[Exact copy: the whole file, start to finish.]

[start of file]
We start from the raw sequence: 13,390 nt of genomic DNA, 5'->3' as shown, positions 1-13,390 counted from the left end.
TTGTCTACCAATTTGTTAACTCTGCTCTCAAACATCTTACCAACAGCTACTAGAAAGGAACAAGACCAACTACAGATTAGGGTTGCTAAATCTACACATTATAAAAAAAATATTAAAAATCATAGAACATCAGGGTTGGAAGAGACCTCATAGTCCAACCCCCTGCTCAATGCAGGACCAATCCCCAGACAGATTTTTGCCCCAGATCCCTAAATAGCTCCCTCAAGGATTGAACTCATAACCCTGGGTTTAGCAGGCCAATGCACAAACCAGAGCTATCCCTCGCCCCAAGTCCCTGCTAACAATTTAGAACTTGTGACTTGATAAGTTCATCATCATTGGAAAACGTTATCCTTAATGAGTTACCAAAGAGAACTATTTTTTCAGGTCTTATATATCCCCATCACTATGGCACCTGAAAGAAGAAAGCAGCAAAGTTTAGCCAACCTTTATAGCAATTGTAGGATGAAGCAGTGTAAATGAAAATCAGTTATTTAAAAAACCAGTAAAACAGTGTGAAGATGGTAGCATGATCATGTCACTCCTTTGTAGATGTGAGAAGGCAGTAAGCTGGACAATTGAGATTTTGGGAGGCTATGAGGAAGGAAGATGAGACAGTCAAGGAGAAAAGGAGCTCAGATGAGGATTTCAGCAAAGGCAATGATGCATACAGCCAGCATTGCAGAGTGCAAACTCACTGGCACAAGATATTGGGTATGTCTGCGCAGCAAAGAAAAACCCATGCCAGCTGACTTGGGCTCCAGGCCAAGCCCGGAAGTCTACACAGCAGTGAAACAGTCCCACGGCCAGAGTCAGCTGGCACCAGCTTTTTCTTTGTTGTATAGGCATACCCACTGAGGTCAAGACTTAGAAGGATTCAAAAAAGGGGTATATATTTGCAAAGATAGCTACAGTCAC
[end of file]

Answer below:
We start from the raw sequence: 13,390 nt of genomic DNA, 5'->3' as shown, positions 1-13,390 counted from the left end.
TTGTCTACCAATTTGTTAACTCTGCTCTCAAACATCTTACCAACAGCTACTAGAAAGGAACAAGACCAACTACAGATTAGGGTTGCTAAATCTACACATTATAAAAAAAATATTAAAAATCATAGAACATCAGGGTTGGAAGAGACCTCATAGTCCAACCCCCTGCTCAATGCAGGACCAATCCCCAGACAGATTTTTGCCCCAGATCCCTAAATAGCTCCCTCAAGGATTGAACTCATAACCCTGGGTTTAGCAGGCCAATGCACAAACCAGAGCTATCCCTCGCCCCAAGTCCCTGCTAACAATTTAGAACTTGTGACTTGATAAGTTCATCATCATTGGAAAACGTTATCCTTAATGAGTTACCAAAGAGAACTATTTTTTCAGGTCTTATATATCCCCATCACTATGGCACCTGAAAGAAGAAAGCAGCAAAGTTTAGCCAACCTTTATAGCAATTGTAGGATGAAGCAGTGTAAATGAAAATCAGTTATTTAAAAAACCAGTAAAACAGTGTGAAGATGGTAGCATGATCATGTCACTCCTTTGTAGATGTGAGAAGGCAGTAAGCTGGACAATTGAGATTTTGGGAGGCTATGAGGAAGGAAGATGAGACAGTCAAGGAGAAAAGGAGCTCAGATGAGGATTTCAGCAAAGGCAATGATGCATACAGCCAGCATTGCAGAGTGCAAACTCACTGGCACAAGATATTGGGTATGTCTGCGCAGCAAAGAAAAACCCATGCCAGCTGACTTGGGCTCCAGGCCAAGCCCGGAAGTCTACACAGCAGTGAAACAGTCCCACGGCCAGAGTCAGCTGGCACCAGCTTTTTCTTTGTTGTATAGGCATACCCACTGAGGTCAAGACTTAGAAGGATTCAAAAAAGGGGTATATATTTGCAAAGATAGCTACAGTCAC